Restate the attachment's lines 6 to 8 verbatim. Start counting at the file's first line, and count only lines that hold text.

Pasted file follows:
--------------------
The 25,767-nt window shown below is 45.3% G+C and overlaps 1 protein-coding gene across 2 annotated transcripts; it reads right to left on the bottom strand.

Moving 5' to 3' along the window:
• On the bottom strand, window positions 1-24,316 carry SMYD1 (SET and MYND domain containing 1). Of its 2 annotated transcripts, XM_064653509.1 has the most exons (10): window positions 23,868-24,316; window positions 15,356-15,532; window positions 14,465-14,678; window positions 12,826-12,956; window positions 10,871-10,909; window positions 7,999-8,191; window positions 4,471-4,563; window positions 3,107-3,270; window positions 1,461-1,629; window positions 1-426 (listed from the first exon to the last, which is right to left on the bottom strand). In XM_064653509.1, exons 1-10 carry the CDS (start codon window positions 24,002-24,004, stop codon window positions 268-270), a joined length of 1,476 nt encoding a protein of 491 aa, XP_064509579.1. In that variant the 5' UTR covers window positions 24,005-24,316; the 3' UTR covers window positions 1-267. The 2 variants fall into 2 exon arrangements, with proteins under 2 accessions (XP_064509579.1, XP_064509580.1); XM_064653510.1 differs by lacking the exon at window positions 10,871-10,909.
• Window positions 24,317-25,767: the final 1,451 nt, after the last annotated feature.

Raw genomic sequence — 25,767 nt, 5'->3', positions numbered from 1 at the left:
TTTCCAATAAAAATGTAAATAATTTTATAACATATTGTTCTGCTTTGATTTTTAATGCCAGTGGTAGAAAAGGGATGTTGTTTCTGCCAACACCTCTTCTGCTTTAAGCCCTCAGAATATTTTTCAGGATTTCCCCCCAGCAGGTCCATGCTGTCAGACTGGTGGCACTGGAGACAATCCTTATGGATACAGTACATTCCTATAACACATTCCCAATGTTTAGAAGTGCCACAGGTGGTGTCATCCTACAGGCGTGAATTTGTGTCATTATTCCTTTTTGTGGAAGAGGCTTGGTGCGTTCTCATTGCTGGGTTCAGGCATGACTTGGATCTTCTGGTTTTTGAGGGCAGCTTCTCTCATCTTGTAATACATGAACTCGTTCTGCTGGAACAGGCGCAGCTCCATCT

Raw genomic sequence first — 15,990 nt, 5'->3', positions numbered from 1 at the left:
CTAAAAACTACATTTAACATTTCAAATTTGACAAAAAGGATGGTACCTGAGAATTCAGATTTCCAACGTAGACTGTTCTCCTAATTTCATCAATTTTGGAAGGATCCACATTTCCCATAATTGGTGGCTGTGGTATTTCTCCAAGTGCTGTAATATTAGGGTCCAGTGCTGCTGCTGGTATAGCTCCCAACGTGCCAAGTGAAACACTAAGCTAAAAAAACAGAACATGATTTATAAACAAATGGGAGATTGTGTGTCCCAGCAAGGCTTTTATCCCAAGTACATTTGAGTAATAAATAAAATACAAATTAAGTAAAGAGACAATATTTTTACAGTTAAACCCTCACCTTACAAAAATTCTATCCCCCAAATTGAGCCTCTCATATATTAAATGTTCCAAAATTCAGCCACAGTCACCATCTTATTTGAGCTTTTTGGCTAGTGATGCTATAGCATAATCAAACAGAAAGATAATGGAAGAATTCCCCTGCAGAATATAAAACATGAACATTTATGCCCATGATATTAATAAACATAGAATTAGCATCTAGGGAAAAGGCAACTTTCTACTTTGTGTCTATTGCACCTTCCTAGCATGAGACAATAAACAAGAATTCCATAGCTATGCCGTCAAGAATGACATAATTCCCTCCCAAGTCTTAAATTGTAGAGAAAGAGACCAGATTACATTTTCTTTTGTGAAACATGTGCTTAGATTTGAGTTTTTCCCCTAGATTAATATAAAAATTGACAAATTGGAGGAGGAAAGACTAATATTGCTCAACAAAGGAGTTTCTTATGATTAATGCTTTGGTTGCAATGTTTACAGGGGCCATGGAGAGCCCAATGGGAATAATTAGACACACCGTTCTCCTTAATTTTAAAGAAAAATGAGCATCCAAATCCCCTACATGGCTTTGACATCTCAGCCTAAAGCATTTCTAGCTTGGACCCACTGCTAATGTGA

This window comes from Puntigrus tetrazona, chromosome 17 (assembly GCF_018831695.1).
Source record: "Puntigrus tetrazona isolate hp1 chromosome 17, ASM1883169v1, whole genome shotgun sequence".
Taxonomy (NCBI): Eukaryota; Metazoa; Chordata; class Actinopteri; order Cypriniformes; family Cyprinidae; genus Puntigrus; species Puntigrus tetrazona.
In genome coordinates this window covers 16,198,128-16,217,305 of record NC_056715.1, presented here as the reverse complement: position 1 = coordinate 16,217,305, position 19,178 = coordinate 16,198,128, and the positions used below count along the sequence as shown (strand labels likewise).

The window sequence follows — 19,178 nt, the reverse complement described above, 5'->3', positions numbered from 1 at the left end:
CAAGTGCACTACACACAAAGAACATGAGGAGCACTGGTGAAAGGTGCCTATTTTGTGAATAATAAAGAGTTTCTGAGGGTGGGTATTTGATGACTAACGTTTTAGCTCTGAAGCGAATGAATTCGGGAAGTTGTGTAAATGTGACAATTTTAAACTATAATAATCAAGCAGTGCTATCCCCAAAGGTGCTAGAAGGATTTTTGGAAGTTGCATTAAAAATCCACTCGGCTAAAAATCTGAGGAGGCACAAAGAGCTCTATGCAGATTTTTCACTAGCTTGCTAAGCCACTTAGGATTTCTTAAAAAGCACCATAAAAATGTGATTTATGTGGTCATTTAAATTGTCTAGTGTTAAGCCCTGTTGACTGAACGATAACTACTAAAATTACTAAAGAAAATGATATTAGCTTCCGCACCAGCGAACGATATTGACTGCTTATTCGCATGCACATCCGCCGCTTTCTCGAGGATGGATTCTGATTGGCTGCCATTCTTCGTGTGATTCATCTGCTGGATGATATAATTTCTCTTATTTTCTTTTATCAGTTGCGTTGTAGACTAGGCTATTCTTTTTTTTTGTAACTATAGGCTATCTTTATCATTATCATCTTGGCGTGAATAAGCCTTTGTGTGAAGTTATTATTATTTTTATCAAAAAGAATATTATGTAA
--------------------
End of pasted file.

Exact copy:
TTTCCAATAAAAATGTAAATAATTTTATAACATATTGTTCTGCTTTGATTTTTAATGCCAGTGGTAGAAAAGGGATGTTGTTTCTGCCAACACCTCTTCTGCTTTAAGCCCTCAGAATATTTTTCAGGATTTCCCCCCAGCAGGTCCATGCTGTCAGACTGGTGGCACTGGAGACAATCCTTATGGATACAGTACATTCCTATAACACATTCCCAATGTTTAGAAGTGCCACAGGTGGTGTCATCCTACAGGCGTGAATTTGTGTCATTATTCCTTTTTGTGGAAGAGGCTTGGTGCGTTCTCATTGCTGGGTTCAGGCATGACTTGGATCTTCTGGTTTTTGAGGGCAGCTTCTCTCATCTTGTAATACATGAACTCGTTCTGCTGGAACAGGCGCAGCTCCATCT

Raw genomic sequence first — 15,990 nt, 5'->3', positions numbered from 1 at the left:
CTAAAAACTACATTTAACATTTCAAATTTGACAAAAAGGATGGTACCTGAGAATTCAGATTTCCAACGTAGACTGTTCTCCTAATTTCATCAATTTTGGAAGGATCCACATTTCCCATAATTGGTGGCTGTGGTATTTCTCCAAGTGCTGTAATATTAGGGTCCAGTGCTGCTGCTGGTATAGCTCCCAACGTGCCAAGTGAAACACTAAGCTAAAAAAACAGAACATGATTTATAAACAAATGGGAGATTGTGTGTCCCAGCAAGGCTTTTATCCCAAGTACATTTGAGTAATAAATAAAATACAAATTAAGTAAAGAGACAATATTTTTACAGTTAAACCCTCACCTTACAAAAATTCTATCCCCCAAATTGAGCCTCTCATATATTAAATGTTCCAAAATTCAGCCACAGTCACCATCTTATTTGAGCTTTTTGGCTAGTGATGCTATAGCATAATCAAACAGAAAGATAATGGAAGAATTCCCCTGCAGAATATAAAACATGAACATTTATGCCCATGATATTAATAAACATAGAATTAGCATCTAGGGAAAAGGCAACTTTCTACTTTGTGTCTATTGCACCTTCCTAGCATGAGACAATAAACAAGAATTCCATAGCTATGCCGTCAAGAATGACATAATTCCCTCCCAAGTCTTAAATTGTAGAGAAAGAGACCAGATTACATTTTCTTTTGTGAAACATGTGCTTAGATTTGAGTTTTTCCCCTAGATTAATATAAAAATTGACAAATTGGAGGAGGAAAGACTAATATTGCTCAACAAAGGAGTTTCTTATGATTAATGCTTTGGTTGCAATGTTTACAGGGGCCATGGAGAGCCCAATGGGAATAATTAGACACACCGTTCTCCTTAATTTTAAAGAAAAATGAGCATCCAAATCCCCTACATGGCTTTGACATCTCAGCCTAAAGCATTTCTAGCTTGGACCCACTGCTAATGTGA